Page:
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Three Simple Ways To Set Goals That Stick

Last month I wrote about the state of my goals for 2018, and with just over one month left until 2018 exits stage left, I’m already thinking about my personal goals for 2019. Successfully following through on the targets I set myself gave me so much in the way of achievement – goals give us long-term vision, short-term motivation and focus our minds to enable us to make the best of our time and our resources. Goal setting is one of the keys to living purposefully and celebrating the life we’ve been given. That being said, plenty of us have good intentions that we struggle to follow through, and this has been true of me until this year. It’s not by any means unusual to encounter a slump in motivation along the way, and you shouldn’t beat yourself about it. If 2018 was not a good year for achieving things, how can you make 2019 better?

Start From Zero

Many professional project managers follow a budgeting system called ‘zero based’, which simply means no finances carry over from one year to the next, and no plans are considered pre-approved. It’s literally a fresh start. This approach can work really well with personal goal-setting as well. Don’t automatically transfer goals over from last year or even last month if they aren’t working for you. Consistently making no progress is demoralising, so if you aren’t seeing any movement at all then perhaps it’s actually the wrong goal. Cutting things out that you can’t achieve is important, because it gives you the energy to focus on areas where you can make a change. We change over time and so should our aspirations and ambitions. Don’t be afraid to postpone or ditch an area where you can’t seem to make progress – you can always revisit it with fresh eyes later on.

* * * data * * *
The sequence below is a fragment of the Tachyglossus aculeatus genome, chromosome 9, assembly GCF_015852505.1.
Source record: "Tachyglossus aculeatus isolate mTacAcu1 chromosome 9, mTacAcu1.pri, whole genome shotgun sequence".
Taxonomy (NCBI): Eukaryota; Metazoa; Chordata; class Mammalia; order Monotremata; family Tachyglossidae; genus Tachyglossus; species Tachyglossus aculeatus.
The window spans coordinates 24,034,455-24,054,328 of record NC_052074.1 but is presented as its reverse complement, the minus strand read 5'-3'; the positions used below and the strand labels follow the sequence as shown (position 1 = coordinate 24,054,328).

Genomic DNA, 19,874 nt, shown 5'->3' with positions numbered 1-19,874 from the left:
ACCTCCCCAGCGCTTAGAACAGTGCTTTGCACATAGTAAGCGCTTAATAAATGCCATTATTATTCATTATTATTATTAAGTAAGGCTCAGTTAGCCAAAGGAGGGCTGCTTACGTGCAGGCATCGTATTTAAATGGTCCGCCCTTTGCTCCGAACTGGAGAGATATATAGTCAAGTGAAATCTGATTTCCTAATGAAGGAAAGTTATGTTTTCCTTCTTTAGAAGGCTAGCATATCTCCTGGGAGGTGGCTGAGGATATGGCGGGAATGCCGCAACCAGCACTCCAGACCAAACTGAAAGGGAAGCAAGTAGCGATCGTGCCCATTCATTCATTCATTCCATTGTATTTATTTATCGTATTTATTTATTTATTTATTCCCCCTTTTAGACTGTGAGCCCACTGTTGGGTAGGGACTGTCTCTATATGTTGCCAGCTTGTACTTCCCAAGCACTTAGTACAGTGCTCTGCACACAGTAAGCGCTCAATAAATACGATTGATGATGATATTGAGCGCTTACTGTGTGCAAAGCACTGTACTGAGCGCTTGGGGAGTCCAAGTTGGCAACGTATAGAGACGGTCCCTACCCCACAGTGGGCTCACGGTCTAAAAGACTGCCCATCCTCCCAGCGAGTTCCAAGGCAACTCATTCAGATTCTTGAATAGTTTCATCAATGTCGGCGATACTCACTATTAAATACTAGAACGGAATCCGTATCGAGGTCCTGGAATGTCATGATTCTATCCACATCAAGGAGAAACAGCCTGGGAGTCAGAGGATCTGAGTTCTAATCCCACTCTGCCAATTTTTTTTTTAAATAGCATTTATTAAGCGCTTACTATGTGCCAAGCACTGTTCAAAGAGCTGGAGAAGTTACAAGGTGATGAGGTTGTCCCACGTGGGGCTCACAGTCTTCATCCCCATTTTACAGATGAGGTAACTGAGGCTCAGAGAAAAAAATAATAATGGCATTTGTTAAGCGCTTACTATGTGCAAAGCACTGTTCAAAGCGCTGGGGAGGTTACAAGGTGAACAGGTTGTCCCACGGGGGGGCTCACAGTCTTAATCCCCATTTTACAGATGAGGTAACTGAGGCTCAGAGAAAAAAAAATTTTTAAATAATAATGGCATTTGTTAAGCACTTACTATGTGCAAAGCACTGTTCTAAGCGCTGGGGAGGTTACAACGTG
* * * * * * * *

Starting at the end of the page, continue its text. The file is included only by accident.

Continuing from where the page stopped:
Prioritise Your Desires

You may have a whole heap of things you want to achieve, from going travelling and seeing the world to completing a course of study, spending more time giving back to your community, working towards purchasing a home or even wanting to pay off debt in collections. All your aim are important, but you need to learn to prioritise just a few so as not to spread yourself too thin. Think about some goals you may have which will enable others – like paying off a store card so you have more money to save and invest, or completing an internship so you can then make some contacts in your chosen field. Make sure your bigger picture vision is broken down into a sequence of achievable smaller steps and you are more likely to succeed.

Celebrate Success

Often we can be hard on ourselves, or so focused on what we want that we don’t realise how far we’ve come. If you are a driven, alpha personality like me, then it’s easy to fall into habitual self-criticism. Learn instead to be your own personal cheerleader and celebrate the changes that you have made happen. Sometimes it’s the small things in life that can give us a big boost and actually help us to stay on track for the big stuff.

 

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